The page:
The first person shooter (FPS) is by far the most maligned genre in all of videogaming (although, to be fair, this is just because there isn't a large "porno" genre… yet). Striving as it does to simulate for people the experience of shooting other people in the face (or groin, depending on the gamer's tastes), the FPS has been accused of everything from desensitizing the youth of America to training a generation to be heartless killing machines. As games get more graphically impressive, and we creep up on the day that some company takes the time to model all of the individual bone fragments created when a human head is pulverized by a shotgun fired at point blank range, Dead Man's Hand is something of an interesting iconoclast-a first person shooter that has completely divorced its gameplay from the reality of taking a human life.
First appearances would suggest that it's just another FPS in the slew of current titles. While its western theme isn't especially common these days, everything else about the game is very familiar, from the variety of weapons to the high-end physics model to the well-animated yet similar-looking enemies. Dead Man's Hand screams "just another FPS" with all its might—which makes the fundamental difference in experience that the game offers from other FPSs so striking, although not necessarily in a good way.
The first step to accomplishing this shift to morally neutral violence is, naturally, removing all realistic consequences of violence from the game. Scouring the levels as I might, I couldn't find a single drop of blood anywhere. The corpses are also good enough to tastefully disappear a few moments after being shot dead.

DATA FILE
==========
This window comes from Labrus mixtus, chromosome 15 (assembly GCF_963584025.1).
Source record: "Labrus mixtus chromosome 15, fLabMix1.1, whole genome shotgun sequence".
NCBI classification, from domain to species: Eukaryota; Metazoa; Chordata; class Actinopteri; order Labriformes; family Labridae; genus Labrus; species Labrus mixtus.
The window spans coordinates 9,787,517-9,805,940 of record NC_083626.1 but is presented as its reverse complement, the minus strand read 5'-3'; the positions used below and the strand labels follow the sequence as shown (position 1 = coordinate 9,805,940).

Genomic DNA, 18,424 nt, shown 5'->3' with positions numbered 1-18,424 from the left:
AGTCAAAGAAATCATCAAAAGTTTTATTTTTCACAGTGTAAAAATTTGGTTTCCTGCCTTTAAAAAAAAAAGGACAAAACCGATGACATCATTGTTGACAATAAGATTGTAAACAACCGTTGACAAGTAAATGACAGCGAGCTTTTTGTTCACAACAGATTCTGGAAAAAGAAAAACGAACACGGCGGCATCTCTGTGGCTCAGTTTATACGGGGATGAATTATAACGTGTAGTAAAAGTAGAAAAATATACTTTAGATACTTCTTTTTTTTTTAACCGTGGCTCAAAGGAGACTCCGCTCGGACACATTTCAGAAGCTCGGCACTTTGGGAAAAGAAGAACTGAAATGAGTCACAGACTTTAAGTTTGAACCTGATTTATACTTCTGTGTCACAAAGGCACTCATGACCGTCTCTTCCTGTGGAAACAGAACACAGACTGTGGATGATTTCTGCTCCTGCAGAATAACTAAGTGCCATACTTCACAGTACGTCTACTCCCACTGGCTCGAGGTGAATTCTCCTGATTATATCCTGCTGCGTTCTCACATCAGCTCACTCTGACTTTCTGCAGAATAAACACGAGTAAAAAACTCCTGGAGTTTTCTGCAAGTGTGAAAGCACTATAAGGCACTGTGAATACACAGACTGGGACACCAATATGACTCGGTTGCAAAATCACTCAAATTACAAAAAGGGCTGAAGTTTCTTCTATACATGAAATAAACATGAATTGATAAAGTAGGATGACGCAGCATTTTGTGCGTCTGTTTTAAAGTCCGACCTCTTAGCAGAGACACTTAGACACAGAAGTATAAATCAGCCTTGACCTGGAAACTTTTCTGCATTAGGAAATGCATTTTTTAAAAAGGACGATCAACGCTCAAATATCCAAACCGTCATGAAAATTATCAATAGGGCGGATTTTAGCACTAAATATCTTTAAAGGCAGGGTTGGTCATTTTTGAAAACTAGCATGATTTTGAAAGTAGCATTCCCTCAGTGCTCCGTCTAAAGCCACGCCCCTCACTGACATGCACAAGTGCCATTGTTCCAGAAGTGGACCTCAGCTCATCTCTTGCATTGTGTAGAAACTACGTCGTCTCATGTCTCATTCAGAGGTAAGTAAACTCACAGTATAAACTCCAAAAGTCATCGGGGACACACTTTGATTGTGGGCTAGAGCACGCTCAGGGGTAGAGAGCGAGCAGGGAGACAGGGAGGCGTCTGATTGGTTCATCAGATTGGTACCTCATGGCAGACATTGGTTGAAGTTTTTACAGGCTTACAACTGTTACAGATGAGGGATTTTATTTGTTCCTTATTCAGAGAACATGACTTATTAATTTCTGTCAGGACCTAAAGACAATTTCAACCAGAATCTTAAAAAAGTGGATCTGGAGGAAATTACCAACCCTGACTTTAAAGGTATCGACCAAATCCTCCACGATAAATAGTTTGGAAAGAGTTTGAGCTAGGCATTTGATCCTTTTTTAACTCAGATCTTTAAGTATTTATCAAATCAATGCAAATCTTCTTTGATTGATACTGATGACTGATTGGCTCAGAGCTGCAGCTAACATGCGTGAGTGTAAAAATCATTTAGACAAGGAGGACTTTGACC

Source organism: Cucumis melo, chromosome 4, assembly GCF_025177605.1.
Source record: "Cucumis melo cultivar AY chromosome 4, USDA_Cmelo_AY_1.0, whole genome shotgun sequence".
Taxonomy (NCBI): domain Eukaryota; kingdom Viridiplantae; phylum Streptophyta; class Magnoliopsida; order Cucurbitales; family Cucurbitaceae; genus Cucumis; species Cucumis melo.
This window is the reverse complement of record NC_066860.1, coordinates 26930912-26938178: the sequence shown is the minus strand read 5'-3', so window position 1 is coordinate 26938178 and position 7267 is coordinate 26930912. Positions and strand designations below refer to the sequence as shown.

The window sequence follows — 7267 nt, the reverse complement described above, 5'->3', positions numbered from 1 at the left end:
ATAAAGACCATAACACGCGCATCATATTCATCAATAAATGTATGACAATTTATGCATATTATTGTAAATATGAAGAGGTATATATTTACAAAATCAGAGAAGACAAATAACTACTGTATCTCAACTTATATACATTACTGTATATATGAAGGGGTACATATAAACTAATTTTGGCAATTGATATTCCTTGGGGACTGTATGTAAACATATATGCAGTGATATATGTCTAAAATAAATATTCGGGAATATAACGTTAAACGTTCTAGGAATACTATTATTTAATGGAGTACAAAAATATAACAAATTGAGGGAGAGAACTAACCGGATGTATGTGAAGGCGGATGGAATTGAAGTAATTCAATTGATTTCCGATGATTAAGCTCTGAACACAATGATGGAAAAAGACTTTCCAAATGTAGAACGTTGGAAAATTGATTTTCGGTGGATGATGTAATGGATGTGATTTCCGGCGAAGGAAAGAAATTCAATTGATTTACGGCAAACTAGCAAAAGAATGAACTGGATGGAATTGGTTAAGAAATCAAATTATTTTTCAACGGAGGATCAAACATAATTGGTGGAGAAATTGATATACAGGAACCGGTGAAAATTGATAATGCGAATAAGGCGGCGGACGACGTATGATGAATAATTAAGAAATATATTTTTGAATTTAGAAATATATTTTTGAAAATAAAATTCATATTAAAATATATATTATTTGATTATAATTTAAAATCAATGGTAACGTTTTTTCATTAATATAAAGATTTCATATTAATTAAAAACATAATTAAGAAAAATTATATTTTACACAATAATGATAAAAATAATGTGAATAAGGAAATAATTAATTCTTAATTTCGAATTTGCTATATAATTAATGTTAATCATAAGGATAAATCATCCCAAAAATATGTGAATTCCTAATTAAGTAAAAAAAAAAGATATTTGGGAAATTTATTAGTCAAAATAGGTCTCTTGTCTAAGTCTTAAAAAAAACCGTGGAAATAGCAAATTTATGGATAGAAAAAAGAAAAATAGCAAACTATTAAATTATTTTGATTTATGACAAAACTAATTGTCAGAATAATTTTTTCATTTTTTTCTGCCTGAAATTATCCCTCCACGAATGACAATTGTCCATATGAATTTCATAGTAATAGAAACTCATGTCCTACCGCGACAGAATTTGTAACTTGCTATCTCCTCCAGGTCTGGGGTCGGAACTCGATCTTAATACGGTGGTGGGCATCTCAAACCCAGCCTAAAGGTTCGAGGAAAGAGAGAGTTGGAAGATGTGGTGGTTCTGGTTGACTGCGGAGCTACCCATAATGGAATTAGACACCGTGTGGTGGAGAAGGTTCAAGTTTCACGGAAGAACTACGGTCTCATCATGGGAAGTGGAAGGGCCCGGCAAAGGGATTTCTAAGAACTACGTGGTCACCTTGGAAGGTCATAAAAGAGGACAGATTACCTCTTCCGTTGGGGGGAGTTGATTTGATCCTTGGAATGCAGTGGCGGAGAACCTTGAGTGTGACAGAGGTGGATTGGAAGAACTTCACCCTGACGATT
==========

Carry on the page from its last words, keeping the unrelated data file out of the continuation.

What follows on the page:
The biggest factor by far though, is the game's combo system. There is a counter and an empty bar at the bottom of the screen. Each time a bullet strikes something of value-be it a desperado, a glass bottle or a vulture-the counter ticks it off, a little bit of energy is put into the bar, and the player earns a small number of "legend points." For each successive hit after the first one, a bonus is given on top of the base points, and the combo bar drains a little bit faster. Through fast movement and accurate shooting, as well as finding hidden targets, such as potted plants, which can be tossed into the air and shot like skeet for an exponentially large bonus, the player can rack up tens of thousands of points per level.
This play mechanic is nothing new, and actually feels a little like a missing minigame from TimeSplitters 2, but I was shocked at the tunnelvision that it caused in me. I ceased thinking of my opponents as anything but moving targets, whose hats should always be shot off, if possible while in they're jumping through the air, for a triple score. Many was the time I would run down a narrow street, taking as much care to shoot the various windows and business signs as the outlaws that were firing at me. There were also plenty of occasions in which the game allowed me a respite from the running and shooting as I would stand in front of a packed bar and carefully shoot every single bottle on the wall in a desperate attempt to push my combo counter over fifty.
While this makes for fast and fun gameplay that's easy to pick up and play for a few minutes, challenging a high score before going back to work, it's also not really a deep or satisfying enough experience to build an entire game around. As I mentioned earlier, the entire game feels like a minigame from some bigger, better thought-out game. Perhaps I'm being a little harsh, but I honestly couldn't tell if the designers intended the game to be played this way or not.